Legal and Judicial Sector Assessment

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  • Publication
    Sri Lanka : Justice Sector Review
    (Washington, DC, 2013-06) World Bank
    Improvement of the performance of the judiciary is an important part of a growth agenda for Sri Lanka as it moves to middle income country status. The present government has set ambitious targets to double gross domestic product (GDP) per capita by 2016 and has cited the need for a more efficient judicial sector as a means of reducing poverty. This is consistent with the broad historical evidence that a well-functioning judicial sector is the most effective long-term instrument for securing property rights and enforcing contracts, which in turn are critical factors for investment and commerce, and hence poverty reduction and economic growth. Sri Lanka ranks 133rd in the 2013 doing business's sub-index on enforcement of contracts, a level that is comparable to other South Asian countries but lower than other middle income comparators such as Thailand (ranked 23rd) and Malaysia (ranked 33rd). Identifying the contributing factors to inefficiency in Sri Lanka's courts in hearing commercial cases is the main purpose of this review. The findings in the report are based on available statistics on court performance and interviews with key stakeholders in the justice sector. The report is structured as follows: chapter one gives introduction, chapter two gives organization and management of the courts, chapter three gives data on case handling in courts, chapter four deals with private sector approaches to dispute resolution, chapter five focuses on legal and procedural issues in commercial cases, chapter six gives past reform efforts, and chapter seven gives conclusions and recommendations.
  • Publication
    Romania Judicial Functional Review
    (Washington, DC, 2013-03) World Bank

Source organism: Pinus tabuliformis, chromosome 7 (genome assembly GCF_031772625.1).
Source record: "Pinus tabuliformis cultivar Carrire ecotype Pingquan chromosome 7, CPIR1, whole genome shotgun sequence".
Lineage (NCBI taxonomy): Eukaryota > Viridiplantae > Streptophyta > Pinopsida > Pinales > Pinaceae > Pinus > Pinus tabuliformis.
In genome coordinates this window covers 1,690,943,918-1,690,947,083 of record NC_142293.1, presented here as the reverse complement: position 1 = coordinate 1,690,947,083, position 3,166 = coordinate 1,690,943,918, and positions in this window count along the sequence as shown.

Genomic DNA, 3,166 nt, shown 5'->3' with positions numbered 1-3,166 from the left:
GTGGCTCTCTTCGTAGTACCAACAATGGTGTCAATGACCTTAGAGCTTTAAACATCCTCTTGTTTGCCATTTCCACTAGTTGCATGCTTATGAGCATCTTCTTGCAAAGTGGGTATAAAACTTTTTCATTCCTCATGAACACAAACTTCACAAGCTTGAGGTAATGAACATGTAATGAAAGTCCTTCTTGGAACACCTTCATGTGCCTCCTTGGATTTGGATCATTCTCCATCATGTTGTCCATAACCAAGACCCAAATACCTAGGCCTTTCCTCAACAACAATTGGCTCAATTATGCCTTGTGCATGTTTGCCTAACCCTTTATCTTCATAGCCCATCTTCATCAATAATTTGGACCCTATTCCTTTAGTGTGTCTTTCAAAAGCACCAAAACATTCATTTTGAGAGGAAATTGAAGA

This review is one of a series of functional reviews commissioned by the Government of Romania (GOR), funded by the European Union, and carried out by the World Bank. It is an element agreed on by the European Union and the Government as part of the post-accession Cooperation and Verification Mechanism (CVM) established to assess further need for reform in the judicial system and to suggest reforms that would ensure Romania's full integration into the European Union system. The objective of the review is to analyze the functioning of institutions of the judicial system in Romania with a view to providing analytical and advisory input to the Romanian authorities as they formulate an action program to improve the performance of the judicial system. The present report covers a large part of Romania's judicial system, a term used here with broad scope. In accord with the terms of reference (appendix one), in addition to the courts, the review covers the Ministry of Justice, focusing on those functions most directly related to the judiciary and to the Public Ministry (PM), the PM itself, and a range of independent legal professionals whose work complements and in some cases replaces that of judges and prosecutors. Within the judiciary, aside from the ordinary courts, the review also addressed the operations of the Superior Council of Magistracy, the Judicial Inspectorate, and the High Court of Cassation and Justice, all of which operate quasi-independently. They have their own budgets and administrative structures, although are still governed by laws on staffing set by Parliament and staffing levels approved by the cabinet. Within the PM, the team also looked at the quasi-independent National Anti-Corruption Directorate.